The couple says they had no reason to believe their property included a wetland and, therefore, never sought a wetland permit. Yet, in documents secured through the Freedom of Information Act (and which NRDC describes in our legal brief), Chantell Sackett herself described her property as including wetlands and being surrounded by wetlands on three sides.

That’s not surprising given the geology of the area. The site is a stone’s throw from western shore of Priest Lake and a creek that drains into the lake, and is in the immediate vicinity of state and federal forest and park lands and other known and sizeable wetland areas. Mike Sackett runs an excavation business and his experience in the construction trade might have prompted him to consider the presence of wetlands on his own property, before starting construction.

A few days after the Sacketts began putting down fill material to make the ground solid enough to build on, EPA showed up on site and asked if the Sacketts had a permit to fill in the wetland. The Sacketts said they didn’t have one.  The next day, they hired a consulting scientist to evaluate whether their property contained wetlands. According to Ms. Sackett’s timeline, the consultant confirmed there was a wetland on-site and urged the Sacketts not to proceed further until they had straightened things out with the U.S. Army Corps of Engineers, the agency that handles Clean Water Act permit applications for construction activities in wetlands.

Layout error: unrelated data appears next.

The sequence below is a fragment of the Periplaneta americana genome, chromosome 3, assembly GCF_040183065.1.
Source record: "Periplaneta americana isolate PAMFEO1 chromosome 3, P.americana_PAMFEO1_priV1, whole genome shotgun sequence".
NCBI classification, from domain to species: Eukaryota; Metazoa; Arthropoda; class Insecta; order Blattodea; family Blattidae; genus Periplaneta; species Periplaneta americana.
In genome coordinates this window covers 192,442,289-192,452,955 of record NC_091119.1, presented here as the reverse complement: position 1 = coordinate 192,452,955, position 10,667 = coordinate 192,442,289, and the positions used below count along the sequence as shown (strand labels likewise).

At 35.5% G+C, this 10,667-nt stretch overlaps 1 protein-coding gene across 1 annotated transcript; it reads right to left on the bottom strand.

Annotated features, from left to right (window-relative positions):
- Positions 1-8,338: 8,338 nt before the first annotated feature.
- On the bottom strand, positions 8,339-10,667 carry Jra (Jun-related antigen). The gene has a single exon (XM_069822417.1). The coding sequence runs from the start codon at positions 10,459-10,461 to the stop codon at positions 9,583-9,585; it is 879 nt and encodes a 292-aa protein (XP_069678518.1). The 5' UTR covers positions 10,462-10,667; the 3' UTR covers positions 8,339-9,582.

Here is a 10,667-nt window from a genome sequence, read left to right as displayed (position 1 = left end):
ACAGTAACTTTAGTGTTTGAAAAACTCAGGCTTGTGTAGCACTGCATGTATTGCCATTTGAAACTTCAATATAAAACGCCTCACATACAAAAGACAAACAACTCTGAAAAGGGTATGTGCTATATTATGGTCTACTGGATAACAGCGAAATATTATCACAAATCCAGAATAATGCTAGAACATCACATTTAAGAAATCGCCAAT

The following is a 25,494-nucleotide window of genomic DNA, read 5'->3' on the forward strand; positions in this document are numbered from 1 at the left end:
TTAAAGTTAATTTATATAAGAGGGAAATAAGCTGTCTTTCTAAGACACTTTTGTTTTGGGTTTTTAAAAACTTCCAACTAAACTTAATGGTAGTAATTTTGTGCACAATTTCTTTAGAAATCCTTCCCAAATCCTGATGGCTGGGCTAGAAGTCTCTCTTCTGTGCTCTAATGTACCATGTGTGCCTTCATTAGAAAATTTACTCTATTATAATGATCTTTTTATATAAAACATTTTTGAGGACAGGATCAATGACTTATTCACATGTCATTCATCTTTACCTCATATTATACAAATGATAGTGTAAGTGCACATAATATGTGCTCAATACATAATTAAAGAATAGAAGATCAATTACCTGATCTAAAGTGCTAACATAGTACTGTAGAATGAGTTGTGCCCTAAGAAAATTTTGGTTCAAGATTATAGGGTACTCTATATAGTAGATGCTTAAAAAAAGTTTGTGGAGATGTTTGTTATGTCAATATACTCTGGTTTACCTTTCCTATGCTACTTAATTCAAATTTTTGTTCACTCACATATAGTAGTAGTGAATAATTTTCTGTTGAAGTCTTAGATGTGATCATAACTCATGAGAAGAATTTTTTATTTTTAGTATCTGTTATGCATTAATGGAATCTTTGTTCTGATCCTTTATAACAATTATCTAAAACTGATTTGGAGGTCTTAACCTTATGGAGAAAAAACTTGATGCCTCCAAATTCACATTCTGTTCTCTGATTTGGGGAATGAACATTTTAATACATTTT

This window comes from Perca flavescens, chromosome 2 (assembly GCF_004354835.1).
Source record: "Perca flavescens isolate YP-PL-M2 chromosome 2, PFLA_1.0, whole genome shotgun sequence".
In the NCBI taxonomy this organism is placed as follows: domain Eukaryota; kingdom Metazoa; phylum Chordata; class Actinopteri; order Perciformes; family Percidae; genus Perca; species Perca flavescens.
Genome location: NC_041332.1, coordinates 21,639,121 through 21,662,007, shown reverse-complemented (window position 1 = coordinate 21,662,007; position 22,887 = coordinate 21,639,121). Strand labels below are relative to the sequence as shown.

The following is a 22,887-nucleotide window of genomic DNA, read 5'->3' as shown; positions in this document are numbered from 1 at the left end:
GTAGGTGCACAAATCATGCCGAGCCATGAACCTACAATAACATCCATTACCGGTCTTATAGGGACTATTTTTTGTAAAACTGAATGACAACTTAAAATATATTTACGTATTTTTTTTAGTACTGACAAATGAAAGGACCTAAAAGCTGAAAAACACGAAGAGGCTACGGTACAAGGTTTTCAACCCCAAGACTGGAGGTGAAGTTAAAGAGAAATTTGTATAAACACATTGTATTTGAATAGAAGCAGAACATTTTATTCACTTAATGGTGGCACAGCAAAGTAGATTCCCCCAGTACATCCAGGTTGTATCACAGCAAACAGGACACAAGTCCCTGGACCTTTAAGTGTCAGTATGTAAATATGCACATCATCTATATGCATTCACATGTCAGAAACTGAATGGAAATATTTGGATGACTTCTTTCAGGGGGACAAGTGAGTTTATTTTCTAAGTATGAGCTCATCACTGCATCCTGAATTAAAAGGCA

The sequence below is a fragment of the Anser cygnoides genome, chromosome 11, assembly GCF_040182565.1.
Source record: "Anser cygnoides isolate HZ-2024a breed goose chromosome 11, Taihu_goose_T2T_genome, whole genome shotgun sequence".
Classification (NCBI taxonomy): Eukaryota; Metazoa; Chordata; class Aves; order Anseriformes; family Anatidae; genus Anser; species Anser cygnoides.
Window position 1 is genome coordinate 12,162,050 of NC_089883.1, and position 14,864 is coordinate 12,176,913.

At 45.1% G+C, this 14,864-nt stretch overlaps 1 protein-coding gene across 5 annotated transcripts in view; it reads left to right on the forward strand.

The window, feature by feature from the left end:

Several weeks later, Mrs. Sackett went to the Corps’ regional office, where a staff person provided her with an application for an “after-the-fact” permit, which, if granted, would retroactively authorize the Sacketts’ filling of the wetlands on their property.  Notably, for small projects like the Sacketts’, the Corps provides a simplified permit application process, which typically leads to prompt approval of construction, subject to some basic conditions intended to minimize environmental harm.

But the Sacketts chose not to file the application.

Six months later, the EPA issued a compliance order—providing written notice that EPA believed the Sacketts were in violation of the Clean Water Act. It came with instructions for how to fix the damage and an invitation to discuss the situation with the EPA, if the Sacketts believed EPA’s position was misinformed.

Again, the Sacketts refused to take the next step. Instead, they sent a lawyer’s letter demanding a formal hearing.

And this is the crux of the matter. The Clean Water Act says the EPA can issue compliance orders without an immediate opportunity for a formal hearing, because these orders are designed to stop environmental harm as swiftly as possible. If the police see a car speeding down a busy street, their first task is to stop the driver from endangering others, not to offer a hearing before they turn on their sirens. And if the driver thinks he wasn’t speeding, he gets his day in traffic court to defend himself afterwards.